This spring, Youth Spirit Artworks is going to build a Tiny House Village for homeless youth in the East Bay. The village—which will be ready for move-in by fall 2019—could be the first youth-focused Tiny House Village in America. (Disclaimer: YSA is the publisher of Street Spirit.)
The seeds for this youth-led, model affordable housing project were sown back in March 2016, when over a dozen homeless young people who felt “stuck” in Berkeley’s youth shelter held a meeting to discuss how they might engage in community organizing to create change. At that first meeting, youth expressed frustration about the dire affordable housing shortage in the East Bay. Some of the youth shared that they had been staying off and on at the shelter for as long as two years. With all their worldly belongings crammed into 3 ft x 3 ft lockers, they had no privacy and were tired of living on the floor of a church.
It isn’t that youth don’t appreciate the shelter, it’s that no matter what they do to better their situations, there simply aren’t enough affordable units anywhere they can be placed into. All the affordable housing projects in the East Bay are full—with multi-year waitlists of literally thousands of people waiting to be chosen for the first free unit that opens up.
But from that first rich dialogue in March 2016, hope sprang forth. The youth began to envision what it might be like to create an affordable housing community outside of Youth Spirit Artworks (YSA), where homeless youth could pay rent and live affordably in a wonderful arts-focused village of tiny houses.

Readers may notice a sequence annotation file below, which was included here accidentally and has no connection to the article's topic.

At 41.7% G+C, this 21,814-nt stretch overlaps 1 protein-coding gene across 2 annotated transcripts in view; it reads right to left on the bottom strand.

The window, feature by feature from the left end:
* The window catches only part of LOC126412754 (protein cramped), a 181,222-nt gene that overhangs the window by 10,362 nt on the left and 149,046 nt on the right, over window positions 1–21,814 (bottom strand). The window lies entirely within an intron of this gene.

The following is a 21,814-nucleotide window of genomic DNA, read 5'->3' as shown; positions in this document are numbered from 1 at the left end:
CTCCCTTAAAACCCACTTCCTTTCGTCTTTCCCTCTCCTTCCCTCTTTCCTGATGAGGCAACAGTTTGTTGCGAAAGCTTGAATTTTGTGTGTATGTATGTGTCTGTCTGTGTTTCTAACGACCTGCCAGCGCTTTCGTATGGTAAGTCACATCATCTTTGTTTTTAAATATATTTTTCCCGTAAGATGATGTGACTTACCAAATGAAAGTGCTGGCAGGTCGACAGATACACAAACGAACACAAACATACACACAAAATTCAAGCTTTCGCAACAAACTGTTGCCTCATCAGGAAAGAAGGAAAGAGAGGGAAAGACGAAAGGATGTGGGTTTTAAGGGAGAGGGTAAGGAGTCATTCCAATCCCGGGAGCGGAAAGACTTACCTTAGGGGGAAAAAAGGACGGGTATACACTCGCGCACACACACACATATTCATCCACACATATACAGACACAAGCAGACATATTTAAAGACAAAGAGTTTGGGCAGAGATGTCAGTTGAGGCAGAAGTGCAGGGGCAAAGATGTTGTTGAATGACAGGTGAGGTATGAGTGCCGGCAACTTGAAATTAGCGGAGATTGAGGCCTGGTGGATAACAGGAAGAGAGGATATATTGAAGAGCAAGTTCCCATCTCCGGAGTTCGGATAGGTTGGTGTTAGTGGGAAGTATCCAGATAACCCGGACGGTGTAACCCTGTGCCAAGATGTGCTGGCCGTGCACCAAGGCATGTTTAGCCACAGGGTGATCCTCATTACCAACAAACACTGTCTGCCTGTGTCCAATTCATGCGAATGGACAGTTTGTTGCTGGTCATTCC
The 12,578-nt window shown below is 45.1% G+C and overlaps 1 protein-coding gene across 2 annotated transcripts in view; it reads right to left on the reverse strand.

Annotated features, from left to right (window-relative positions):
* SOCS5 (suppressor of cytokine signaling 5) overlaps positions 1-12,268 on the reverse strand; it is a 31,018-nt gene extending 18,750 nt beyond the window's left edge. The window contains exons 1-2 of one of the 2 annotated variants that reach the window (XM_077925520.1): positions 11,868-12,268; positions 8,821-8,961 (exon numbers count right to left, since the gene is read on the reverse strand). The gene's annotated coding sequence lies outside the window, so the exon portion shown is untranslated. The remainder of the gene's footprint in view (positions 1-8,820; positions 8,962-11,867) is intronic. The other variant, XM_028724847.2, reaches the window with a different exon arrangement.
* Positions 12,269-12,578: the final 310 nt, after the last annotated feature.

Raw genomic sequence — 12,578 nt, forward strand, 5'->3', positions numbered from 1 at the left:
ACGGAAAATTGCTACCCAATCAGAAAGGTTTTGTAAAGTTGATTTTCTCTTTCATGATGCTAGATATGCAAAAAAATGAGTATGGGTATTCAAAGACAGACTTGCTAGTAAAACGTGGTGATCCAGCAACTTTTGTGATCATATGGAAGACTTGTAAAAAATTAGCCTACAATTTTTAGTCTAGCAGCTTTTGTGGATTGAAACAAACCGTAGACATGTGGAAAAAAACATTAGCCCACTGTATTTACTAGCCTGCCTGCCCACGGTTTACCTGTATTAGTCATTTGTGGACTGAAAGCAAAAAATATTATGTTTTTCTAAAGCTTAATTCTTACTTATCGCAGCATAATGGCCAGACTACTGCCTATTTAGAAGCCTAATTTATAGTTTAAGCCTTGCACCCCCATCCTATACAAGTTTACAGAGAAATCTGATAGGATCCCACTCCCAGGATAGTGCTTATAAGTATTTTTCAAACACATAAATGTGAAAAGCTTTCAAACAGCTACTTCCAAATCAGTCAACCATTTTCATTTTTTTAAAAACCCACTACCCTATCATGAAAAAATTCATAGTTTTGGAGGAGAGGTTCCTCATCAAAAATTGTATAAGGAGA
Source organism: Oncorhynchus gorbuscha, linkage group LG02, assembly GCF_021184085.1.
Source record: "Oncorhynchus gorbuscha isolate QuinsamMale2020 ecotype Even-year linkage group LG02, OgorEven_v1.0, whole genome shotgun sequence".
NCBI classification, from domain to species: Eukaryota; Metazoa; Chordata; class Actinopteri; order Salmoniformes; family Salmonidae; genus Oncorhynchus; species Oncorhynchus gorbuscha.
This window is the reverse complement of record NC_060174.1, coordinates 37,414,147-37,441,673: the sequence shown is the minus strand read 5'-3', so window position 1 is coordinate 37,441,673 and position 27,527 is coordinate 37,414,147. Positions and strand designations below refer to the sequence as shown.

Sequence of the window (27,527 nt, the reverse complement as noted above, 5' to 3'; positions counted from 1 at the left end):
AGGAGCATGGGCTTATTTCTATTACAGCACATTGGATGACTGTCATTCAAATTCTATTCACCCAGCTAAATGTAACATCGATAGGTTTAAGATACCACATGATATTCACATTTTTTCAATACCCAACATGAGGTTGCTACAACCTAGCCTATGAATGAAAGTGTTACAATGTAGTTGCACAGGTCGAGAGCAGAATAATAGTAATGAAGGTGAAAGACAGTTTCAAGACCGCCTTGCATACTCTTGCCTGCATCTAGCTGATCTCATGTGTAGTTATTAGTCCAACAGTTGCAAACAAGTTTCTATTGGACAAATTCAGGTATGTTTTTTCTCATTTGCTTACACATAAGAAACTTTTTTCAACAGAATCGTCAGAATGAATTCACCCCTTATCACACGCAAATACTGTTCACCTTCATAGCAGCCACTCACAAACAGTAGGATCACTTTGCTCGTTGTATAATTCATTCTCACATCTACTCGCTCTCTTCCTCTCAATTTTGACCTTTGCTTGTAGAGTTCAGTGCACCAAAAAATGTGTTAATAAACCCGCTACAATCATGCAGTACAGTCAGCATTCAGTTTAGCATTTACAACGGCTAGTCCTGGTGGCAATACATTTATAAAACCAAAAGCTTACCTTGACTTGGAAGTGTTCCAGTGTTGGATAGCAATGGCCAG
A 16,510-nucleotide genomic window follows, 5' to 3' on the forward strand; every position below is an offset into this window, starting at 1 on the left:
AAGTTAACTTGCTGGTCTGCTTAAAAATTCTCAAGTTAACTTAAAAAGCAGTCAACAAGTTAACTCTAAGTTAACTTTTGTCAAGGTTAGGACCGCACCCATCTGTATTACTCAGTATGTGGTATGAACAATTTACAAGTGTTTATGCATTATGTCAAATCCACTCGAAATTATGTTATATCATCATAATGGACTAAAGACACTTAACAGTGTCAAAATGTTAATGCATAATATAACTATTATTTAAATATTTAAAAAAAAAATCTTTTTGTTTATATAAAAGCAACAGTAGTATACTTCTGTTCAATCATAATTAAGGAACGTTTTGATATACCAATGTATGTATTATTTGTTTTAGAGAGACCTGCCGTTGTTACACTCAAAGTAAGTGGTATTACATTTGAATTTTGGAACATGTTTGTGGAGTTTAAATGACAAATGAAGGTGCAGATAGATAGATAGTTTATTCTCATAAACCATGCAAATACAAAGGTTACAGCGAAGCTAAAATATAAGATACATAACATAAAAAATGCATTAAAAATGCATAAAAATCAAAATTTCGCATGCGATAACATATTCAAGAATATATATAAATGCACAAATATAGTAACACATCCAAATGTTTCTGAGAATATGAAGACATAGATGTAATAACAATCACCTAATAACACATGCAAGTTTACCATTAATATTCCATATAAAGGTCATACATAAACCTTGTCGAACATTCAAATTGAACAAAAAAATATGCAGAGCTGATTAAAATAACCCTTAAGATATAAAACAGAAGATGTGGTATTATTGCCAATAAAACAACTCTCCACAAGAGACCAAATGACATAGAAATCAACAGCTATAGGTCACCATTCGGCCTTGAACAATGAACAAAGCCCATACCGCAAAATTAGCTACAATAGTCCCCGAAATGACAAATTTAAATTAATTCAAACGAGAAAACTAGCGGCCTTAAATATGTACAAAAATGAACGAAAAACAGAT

Since then, YSA’s Youth Leaders have worked like crazy tending their dream. The youth decided that the tiny homes will be built on trailers, making them easily moveable. The village will also make use of solar energy for electricity and heating. Per the youth’s instruction, we are working on creating a “lease to buy” option for young people who become part of the community. And, the youth designed a Program Model for their village, including a community covenant and other written guidelines for the structure of the community.
With this plan in hand, the youth’s vision for the Tiny House Village will begin to blossom in spring of 2019. We are going to host 12 build days throughout April and August, and by the end of the summer, the houses will be completed. In all, there will be 25 tiny homes and two community spaces, including a shared living room, kitchen, and bathrooms. The final house model was designed by six youth, who have already built a prototype of one of the houses with the help of volunteer architect Dan Edleson and mentor-contractor Tre Brown.
Now all that’s left is finding a site for the village. Youth Leaders will work with University of San Francisco architecture professor Seth Wachtel in the spring of 2019 to design a master plan for how to develop the site, once it is secured. Below is an outline of the next steps our Youth Leaders will be taking as they continue to make this dream a reality—and how you can get involved.
Community Organizing and Identifying Sites